The fact that you appeal only to your own authority and demand that we buy your book before questioning your claims is a little disappointing.
Sumerian continued to be used as a sacred, ceremonial, literary and scientific language in Mesopotamia until the 1st century AD. Then, it was forgotten until the 19th century, when Assyriologists began deciphering the cuneiform inscriptions and excavated tablets left by these speakers. Sumerian is a language isolate.
Quick background. Hoards of demons menace mankind. They tend to accumulate in the white-bread suburb of Sunnydale, California, mainly because the Hellmouth, a kind of font of bad mystic energy, is located directly beneath Sunnydale High. In Sunnydale, mysterious deaths and disappearances are an almost daily occurrence.
Arrives one Buffy Summers, recently expelled from school in L.A. for burning down the gym. In an ordinary world, Buffy would have probably ended up a slightly less affluent version of Alicia Silverstone's mall habitué in Clueless; as it happens, she is the Slayer, reluctant hero chosen by mysterious powers to lead humanity's war against the vampires. To her aid comes Giles, her Watcher, who has just transferred from the British Museum to become Sunnydale High's librarian, filling its shelves (in a kind of fundamentalist's worst nightmare) with vast leather-bound tomes on demonology. A band of misfits accumulates around them: class clown Xander Harris, timid computer hacker Willow Rosenberg, spoiled Valley Girl Cordelia and mellow lead guitarist (cum werewolf) Oz--not to mention Angel, whom Buffy fondly calls her "cradle-robbing, creature of the night boyfriend"--a vampire of once legendary cruelty, who has spent the last couple centuries feeling guilty after a Gypsy curse restored his soul. They are united in shifting webs of mutual love, trust, jealousy, desire and annoyance--conspiring to save the world on a regular basis as Buffy desperately tries to maintain a C average and head off efforts to kick her out of school.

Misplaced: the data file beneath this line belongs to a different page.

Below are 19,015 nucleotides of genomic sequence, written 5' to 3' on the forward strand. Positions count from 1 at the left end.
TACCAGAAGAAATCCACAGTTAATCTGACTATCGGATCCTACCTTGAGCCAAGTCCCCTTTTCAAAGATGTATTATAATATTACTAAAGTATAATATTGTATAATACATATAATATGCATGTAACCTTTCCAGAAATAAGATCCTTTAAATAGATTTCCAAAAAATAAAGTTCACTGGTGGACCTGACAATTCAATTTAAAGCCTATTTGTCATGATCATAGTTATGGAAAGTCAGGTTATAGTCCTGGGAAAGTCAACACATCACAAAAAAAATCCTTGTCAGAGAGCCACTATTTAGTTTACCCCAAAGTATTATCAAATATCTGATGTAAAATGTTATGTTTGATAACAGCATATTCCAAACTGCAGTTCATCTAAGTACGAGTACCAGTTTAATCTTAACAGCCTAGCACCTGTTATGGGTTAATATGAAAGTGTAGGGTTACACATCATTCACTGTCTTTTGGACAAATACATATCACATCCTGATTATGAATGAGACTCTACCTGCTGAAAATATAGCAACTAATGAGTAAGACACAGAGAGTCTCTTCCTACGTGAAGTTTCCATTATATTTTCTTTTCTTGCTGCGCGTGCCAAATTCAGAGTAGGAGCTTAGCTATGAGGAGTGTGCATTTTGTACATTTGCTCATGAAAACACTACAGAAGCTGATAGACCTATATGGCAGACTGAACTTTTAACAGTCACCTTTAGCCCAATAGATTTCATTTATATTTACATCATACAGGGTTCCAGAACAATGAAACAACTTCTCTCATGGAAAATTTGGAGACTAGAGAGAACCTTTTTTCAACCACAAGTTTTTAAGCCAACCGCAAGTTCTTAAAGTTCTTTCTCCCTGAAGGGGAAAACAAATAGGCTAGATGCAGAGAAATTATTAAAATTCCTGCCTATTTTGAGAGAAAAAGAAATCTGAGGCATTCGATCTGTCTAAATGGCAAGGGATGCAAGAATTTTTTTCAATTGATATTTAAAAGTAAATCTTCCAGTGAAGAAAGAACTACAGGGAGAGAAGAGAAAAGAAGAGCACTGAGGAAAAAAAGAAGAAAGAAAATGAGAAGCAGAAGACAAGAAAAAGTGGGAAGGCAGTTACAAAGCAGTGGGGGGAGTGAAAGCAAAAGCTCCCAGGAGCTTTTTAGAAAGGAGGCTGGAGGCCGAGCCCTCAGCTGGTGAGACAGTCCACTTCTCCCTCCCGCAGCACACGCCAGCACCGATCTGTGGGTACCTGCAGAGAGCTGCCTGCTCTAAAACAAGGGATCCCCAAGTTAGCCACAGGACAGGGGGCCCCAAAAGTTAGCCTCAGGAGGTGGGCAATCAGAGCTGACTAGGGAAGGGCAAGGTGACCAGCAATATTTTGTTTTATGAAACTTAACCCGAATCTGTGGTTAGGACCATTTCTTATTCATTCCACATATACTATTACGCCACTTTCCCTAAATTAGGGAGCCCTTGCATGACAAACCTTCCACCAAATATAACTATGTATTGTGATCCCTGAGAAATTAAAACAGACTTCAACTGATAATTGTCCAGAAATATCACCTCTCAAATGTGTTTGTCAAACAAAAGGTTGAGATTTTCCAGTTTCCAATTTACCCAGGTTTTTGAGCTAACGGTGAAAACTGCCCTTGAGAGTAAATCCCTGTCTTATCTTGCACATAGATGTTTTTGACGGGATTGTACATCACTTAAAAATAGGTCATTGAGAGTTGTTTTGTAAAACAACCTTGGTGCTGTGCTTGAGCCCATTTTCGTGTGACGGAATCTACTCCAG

There are a lot of obvious things you can say about Buffy. In the show's first season, a student becomes invisible because no one notices her; in the end, she's whisked away by the FBI for training as a government assassin. In the second, rich frat boys turn out to owe their wealth to an evil snake god, to whom they sacrifice virgins in the frathouse basement (Xander: "I guess the rich really are different"). Slaying the snake sets off a wave of corporate bankruptcies across America. And sometimes the supernatural element is a simply obvious mirror for real life: As when Buffy, having run away from home, gets a job as a waitress and seems headed for a life of drudgery--until she discovers a band of demons who have been enslaving teenage runaways to labor in dark satanic mills beneath the earth, spewing them out, broken and useless, at about the age of 65. Yet in one way it is decidedly unlike real life: Demon bosses, after all, can be beheaded (though having Buffy lead the rebellion with a hammer in one hand and sickle in the other was perhaps a tad much). Real ones can't.
If nothing else, Buffy reminds us how much '60-style youth rebellion was premised on an assumption of security and prosperity: Why put up with all this stodginess when life could be so good? Today's rebellious youth, rather, are reduced to struggling desperately to keep hell from entirely engulfing the earth. Such, I suppose, is the fate of a generation that has been robbed of its fundamental right to dream of a better world. The very notion of being able to take part in a relatively democratically organized group of comrades, engaged in a struggle to save humanity from its authoritarian monsters, is now itself a wild utopian fantasy--not just a means to one. But cynics take note: If the mushrooming success of Buffy means anything, it's that this is one fantasy which surprising numbers of the Slacker Generation do have.